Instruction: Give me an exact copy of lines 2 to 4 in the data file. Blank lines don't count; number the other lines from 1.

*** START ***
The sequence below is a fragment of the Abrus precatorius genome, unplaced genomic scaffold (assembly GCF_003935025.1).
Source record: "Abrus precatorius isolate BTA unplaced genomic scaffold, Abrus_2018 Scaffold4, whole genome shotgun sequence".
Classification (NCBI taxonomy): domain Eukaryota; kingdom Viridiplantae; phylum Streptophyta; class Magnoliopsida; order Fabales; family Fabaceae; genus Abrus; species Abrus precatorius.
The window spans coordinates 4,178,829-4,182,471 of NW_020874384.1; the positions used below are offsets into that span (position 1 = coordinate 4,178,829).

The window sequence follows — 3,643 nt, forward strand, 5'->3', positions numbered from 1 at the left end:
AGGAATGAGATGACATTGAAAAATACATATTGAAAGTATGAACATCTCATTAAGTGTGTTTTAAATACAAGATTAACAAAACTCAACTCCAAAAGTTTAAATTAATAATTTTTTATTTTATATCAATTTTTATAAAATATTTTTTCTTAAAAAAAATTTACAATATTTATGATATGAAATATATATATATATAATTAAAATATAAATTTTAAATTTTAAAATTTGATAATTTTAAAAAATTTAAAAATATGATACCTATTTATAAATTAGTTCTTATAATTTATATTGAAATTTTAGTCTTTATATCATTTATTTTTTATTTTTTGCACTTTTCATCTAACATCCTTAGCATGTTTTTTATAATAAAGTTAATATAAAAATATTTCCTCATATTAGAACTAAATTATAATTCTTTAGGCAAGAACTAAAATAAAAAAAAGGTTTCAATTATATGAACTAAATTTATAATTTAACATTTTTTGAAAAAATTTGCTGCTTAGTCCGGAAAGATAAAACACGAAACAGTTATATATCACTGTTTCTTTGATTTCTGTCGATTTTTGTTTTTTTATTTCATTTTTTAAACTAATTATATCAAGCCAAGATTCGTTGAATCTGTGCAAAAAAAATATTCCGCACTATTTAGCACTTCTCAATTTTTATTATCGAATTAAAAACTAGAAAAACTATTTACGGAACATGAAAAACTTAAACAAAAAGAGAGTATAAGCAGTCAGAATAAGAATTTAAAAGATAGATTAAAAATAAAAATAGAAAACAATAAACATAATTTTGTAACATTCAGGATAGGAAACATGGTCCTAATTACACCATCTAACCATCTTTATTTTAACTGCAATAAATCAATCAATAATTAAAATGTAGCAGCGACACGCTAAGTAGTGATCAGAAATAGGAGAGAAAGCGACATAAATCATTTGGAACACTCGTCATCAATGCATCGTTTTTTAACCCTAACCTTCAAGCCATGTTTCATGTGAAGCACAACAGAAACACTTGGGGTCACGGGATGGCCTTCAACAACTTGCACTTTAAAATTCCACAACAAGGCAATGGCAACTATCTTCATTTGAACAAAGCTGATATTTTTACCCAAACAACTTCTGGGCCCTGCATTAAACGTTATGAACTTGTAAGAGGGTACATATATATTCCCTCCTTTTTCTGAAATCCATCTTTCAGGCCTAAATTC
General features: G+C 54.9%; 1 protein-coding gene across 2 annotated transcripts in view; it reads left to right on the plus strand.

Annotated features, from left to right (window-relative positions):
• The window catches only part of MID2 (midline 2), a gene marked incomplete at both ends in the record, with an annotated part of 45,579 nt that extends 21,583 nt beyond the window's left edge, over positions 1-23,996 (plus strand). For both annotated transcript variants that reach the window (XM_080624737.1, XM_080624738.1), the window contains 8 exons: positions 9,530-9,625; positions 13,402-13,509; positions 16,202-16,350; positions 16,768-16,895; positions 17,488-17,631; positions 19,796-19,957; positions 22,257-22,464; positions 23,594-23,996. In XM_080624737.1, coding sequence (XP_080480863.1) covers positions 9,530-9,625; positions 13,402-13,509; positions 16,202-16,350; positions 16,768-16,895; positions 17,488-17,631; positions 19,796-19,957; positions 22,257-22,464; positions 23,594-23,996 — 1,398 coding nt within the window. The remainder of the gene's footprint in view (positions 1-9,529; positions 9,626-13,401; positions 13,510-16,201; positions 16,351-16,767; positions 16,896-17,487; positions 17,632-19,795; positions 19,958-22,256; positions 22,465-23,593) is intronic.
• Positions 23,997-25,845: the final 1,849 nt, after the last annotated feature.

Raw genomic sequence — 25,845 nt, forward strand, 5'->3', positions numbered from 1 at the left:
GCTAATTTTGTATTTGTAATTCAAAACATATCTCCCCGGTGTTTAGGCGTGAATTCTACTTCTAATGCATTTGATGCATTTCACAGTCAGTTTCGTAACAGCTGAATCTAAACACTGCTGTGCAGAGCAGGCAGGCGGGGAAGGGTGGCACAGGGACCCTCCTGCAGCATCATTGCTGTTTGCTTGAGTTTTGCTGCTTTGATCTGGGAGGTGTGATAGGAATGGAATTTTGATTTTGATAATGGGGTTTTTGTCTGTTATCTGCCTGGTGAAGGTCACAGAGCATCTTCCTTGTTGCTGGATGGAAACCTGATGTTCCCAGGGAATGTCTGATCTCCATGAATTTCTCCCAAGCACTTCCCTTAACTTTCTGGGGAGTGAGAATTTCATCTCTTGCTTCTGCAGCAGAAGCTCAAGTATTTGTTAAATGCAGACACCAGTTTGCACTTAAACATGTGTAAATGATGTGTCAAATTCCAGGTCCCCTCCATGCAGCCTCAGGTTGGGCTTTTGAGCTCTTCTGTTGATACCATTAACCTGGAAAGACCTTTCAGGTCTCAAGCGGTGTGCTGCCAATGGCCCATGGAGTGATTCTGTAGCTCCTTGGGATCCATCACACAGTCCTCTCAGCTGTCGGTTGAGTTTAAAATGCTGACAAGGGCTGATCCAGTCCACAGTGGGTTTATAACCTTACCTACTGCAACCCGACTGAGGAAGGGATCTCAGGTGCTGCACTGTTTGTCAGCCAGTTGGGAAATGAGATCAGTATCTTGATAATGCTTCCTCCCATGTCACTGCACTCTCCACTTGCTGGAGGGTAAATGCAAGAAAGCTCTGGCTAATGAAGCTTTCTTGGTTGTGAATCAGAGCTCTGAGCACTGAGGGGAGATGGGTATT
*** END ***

Source record: "Abrus precatorius isolate BTA unplaced genomic scaffold, Abrus_2018 Scaffold4, whole genome shotgun sequence".
Classification (NCBI taxonomy): domain Eukaryota; kingdom Viridiplantae; phylum Streptophyta; class Magnoliopsida; order Fabales; family Fabaceae; genus Abrus; species Abrus precatorius.
The window spans coordinates 4,178,829-4,182,471 of NW_020874384.1; the positions used below are offsets into that span (position 1 = coordinate 4,178,829).